How do you establish objectively that "somebody can teach?"

    Outcomes of students. Call it the Eddie Futch metric.

    Eddie Futch trained 21 world champions. He boxed well at the amateur level but, due to a heart condition, never boxed once professionally. If he could be a champion himself or not, who knows or cares. He could obviously train others to be champions. Seems like a pretty objective indication he could teach boxing.

    So, do students leave better than they arrived? If I want to learn use of force legalities, do I leave knowing more then I did arriving? If I want to learn competition shooting, do I do better in matches after the class then before?

    Obviously each student has a different capacity to learn, but if Mr. Futch makes 21 champions and I am not one of them it's likely not Mr. Futch's fault.
    L'otters are not afraid.

  7. #17
    Grandmaster

    User Info Menu

    Quote Originally Posted by Brad69 View Post
    I enjoy discussing this subject!

    .
    0515-0525 Sick Call
    Medic will check you if you donít have a temp or a leg falling off you will attend PT
    BTW you cannot call in sick or miss a day, put all your ďfamily emergenciesĒ out of your mind

    0530 Accountability formation
    0530-0545 Warm up
    0545-0645 PT
    0645-0700 Cool Down
    0700 Formation

    Monday
    Minimum four mile run
    Can do a relay run, all runs need to 8 minute mile or faster

    Tuesday
    Upper Body- Platoons will rotate though weight room stations
    outside will be buddy carry and water and ammo can carries in body armor

    Wednesday
    Lower Body - wind sprints, leg lifts, 2mile run 7 min or faster

    Thursday
    Core training

    Friday
    Company/Battalion Run
    However fast and long the Commander wants to run?

    Oh donít fallout!
    So that would have been a slacker week when I was with the 7thID at Ord, but I imagine that is still a harder week than is average in the Army. I am going to assume you were in Combat Arms.
    Michael Swisher

  8. #18
    Expert

    User Info Menu

    Quote Originally Posted by turnandshoot4 View Post
    Why people can't coach or teach -

    Watching John Danaher videos helped me understand more of why I can watch someone and be able to do it. The devil is in the details. Instead of understanding the gross movements (where most people stop) is fine but being able to watch the small details really changes the technique. Danaher goes on and on about the details, which makes it boring for me, but I already saw them.

    Coach hit the nail on the head on being able to dissect the technique. There is much more than "just shoot the target" for someone that has never done it.
    I think this ability to diagnose what someone else is doing, is what separates good instructors from the rest. It doesn't matter how well you can demonstrate a skill if you can't explain the "why" behind the method and can spot and correct mistakes. It's not about what you said, but about what they heard.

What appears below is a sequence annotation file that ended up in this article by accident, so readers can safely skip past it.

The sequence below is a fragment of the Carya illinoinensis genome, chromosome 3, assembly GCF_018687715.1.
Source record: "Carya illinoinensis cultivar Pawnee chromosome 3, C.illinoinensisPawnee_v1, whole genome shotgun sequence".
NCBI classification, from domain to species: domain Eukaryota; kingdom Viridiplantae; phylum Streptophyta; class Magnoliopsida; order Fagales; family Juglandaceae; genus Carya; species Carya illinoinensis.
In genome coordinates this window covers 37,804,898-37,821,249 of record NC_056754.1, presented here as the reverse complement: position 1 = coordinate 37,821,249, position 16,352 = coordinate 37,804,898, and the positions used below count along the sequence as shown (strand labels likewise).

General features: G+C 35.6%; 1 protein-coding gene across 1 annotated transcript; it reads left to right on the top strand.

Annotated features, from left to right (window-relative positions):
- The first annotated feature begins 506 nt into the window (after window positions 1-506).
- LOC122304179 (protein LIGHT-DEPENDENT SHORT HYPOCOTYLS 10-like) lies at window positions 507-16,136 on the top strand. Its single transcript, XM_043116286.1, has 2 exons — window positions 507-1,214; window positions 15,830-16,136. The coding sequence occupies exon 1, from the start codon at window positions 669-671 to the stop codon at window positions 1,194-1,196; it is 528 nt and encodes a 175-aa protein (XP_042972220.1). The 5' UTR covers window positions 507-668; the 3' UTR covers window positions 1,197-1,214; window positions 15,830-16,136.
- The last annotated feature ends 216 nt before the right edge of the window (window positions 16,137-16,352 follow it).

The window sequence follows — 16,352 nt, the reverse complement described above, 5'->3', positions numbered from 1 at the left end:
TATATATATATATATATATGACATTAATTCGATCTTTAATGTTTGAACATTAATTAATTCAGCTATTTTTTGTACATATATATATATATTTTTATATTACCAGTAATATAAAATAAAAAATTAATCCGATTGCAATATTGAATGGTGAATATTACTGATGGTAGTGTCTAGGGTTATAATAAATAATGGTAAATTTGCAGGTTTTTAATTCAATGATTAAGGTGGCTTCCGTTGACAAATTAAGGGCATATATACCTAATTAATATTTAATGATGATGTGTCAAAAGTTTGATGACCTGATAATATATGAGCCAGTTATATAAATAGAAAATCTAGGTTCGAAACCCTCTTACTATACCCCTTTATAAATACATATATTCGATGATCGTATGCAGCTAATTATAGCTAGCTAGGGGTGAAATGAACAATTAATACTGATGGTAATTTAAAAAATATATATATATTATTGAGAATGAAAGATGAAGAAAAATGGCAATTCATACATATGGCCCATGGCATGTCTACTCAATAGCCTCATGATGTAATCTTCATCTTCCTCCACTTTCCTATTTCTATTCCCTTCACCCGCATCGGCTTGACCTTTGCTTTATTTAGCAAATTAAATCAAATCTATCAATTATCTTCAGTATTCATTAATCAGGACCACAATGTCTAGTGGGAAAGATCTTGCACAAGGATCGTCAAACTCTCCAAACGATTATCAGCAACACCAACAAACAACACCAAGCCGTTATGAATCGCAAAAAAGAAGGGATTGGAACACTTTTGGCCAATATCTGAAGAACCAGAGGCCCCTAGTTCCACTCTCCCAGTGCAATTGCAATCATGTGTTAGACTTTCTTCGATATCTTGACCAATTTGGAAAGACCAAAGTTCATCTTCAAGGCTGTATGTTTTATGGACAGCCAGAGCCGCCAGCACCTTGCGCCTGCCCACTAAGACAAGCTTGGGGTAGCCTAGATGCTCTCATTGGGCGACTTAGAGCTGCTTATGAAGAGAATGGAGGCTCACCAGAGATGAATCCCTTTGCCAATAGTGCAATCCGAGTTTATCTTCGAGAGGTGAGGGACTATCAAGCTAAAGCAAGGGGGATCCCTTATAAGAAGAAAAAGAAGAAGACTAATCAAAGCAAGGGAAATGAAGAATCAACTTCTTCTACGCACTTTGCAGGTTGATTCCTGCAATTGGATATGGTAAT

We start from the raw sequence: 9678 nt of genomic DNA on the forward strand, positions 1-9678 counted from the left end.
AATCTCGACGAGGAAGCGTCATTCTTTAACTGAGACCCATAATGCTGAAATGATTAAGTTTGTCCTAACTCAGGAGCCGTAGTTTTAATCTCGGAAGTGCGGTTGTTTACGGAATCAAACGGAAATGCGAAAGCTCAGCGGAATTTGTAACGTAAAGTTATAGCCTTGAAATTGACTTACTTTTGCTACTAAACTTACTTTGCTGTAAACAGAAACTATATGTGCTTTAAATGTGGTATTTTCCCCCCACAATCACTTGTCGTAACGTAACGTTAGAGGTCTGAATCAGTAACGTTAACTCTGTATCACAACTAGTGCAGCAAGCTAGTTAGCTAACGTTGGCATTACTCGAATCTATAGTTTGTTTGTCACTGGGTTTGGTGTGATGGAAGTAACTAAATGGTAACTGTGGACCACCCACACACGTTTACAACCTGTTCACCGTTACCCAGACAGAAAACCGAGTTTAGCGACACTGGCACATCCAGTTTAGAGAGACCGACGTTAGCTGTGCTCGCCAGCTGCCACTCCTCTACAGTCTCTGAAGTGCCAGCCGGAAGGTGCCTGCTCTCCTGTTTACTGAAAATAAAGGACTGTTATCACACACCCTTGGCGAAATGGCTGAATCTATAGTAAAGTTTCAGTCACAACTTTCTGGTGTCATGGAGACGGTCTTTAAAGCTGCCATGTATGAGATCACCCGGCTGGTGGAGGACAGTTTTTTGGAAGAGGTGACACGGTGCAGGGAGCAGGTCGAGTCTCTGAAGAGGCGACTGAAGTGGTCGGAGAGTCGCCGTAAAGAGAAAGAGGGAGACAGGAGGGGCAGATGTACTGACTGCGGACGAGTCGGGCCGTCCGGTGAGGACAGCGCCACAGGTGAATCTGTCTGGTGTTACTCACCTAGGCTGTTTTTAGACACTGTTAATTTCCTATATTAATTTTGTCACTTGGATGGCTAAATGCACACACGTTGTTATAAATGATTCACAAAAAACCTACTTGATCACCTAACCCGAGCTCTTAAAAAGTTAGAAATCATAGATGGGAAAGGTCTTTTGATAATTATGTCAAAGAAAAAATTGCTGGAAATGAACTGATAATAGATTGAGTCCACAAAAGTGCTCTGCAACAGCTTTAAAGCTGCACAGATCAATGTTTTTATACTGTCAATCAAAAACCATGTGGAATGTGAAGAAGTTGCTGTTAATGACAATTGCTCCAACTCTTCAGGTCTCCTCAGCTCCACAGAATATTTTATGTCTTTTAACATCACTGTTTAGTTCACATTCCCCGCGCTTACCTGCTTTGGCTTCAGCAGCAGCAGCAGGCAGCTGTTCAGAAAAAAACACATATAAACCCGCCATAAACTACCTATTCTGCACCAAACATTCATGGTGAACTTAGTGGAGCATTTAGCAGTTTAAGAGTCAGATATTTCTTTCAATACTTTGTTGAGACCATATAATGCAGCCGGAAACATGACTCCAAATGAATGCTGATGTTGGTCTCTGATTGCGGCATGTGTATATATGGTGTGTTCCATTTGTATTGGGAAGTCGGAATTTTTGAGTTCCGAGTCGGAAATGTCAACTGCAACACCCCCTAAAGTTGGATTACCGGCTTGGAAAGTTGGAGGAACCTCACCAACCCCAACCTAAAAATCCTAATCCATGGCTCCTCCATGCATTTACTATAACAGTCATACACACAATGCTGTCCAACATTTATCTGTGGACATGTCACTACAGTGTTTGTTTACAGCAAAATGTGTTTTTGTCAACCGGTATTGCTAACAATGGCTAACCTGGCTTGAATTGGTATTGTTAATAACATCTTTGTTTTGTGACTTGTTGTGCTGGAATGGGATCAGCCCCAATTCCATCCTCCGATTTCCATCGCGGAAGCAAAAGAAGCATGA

9. #19
    Grandmaster
    Coach's Avatar

    User Info Menu

    Quote Originally Posted by turnandshoot4 View Post
    This podcast has interesting points about this subject in the beginning.

    https://podcasts.apple.com/us/podcas...=1000474054831

    For those that won't give it a listen, consider this:
    If you can shoot better than someone should you take a class from them?
    If you can win a boxing match against someone would you train under them?

    The podcast makes good points that just because someone might not be better than you they can still teach you techniques.

    I came to terms with this when I ended up at a steel challenge match with a big name trainer. (Delta and SWAT guy) He was running an RMR'd glock and I was running a DA/SA Shadow. I ended up beating him that day. At first my thought was, "Well, guess I'll have to train under someone else." After reflecting on it that view was incredibly short sighted.
    I listened to the first part. I like your whole point wirh this thread in some ways. I think the ability to teach is very important. Let me ask this question. If someone knows the fundamentals why can they not shoot well? If the reason is age ok. But other than that if they know what it takes they should be able to shoot well. Do you really want to live the mantra of those who cannot do teach?
    No one is stronger or more dangerous than the man who can harness his emotions.

    www.BrightFirearmsTraining.com

    abright@ccrtc.com

    Rangemaster Certified Instructor
    USCCA Certified Instructor
    USPSA Range Officer

  10. #20
    Master Twangbanger's Avatar

    User Info Menu

    Quote Originally Posted by BehindBlueI's View Post
    Outcomes of students. Call it the Eddie Futch metric.

    Eddie Futch trained 21 world champions. He boxed well at the amateur level but, due to a heart condition, never boxed once professionally. If he could be a champion himself or not, who knows or cares. He could obviously train others to be champions. Seems like a pretty objective indication he could teach boxing.

    So, do students leave better than they arrived? If I want to learn use of force legalities, do I leave knowing more then I did arriving? If I want to learn competition shooting, do I do better in matches after the class then before?

    Obviously each student has a different capacity to learn, but if Mr. Futch makes 21 champions and I am not one of them it's likely not Mr. Futch's fault.
    I agree with that, and it's precisely why I asked the question. How many "gun defense trainers" have the data to back up their craft to an "Eddie Futch" level? If the key word is "objectively," the likely answer is not many. For every Tom Givens who can back up his craft with objective data on students who met the elephant and survived...there's a whole passel of instructors of the "I really got a lot out of this class" variety. Which is who the OP seems to be sticking up for.

    So, are we simply back to idolatry again? Because that's what the OP asked about. And I was trying to generate consideration of the fact that "Idolatry" doesn't just apply to the "Uber Gods." It also applies to lesser-known local instructors whom people simply "like," and whose resumes are probably a lot shorter than the "big names." If you exclude "Idolatry" from the equation, you're not just knocking out the top dogs. There's actually a heckuva lot of people at all levels who are relying on it to a great degree, more than any kind of proven track record of the type you mention. When you start talking data, I have a feeling that sort of analysis is going to exclude a lot of the same type of instructors the OP is trying to champion.

    There is Idolatory all up and down the resume spectrum. Some have just been at it longer, and have more proponents. It shouldn't necessarily be completely tossed from consideration. It's really closely related to that other term, "reputation." Something which is not necessarily data-driven, but not totally worthless, either.


Page 2 of 3 FirstFirst 1 2 3 LastLast

Posting Permissions

  • You may not post new threads
  • You may not post replies
  • You may not post attachments
  • You may not edit your posts
  •  
Button Dodge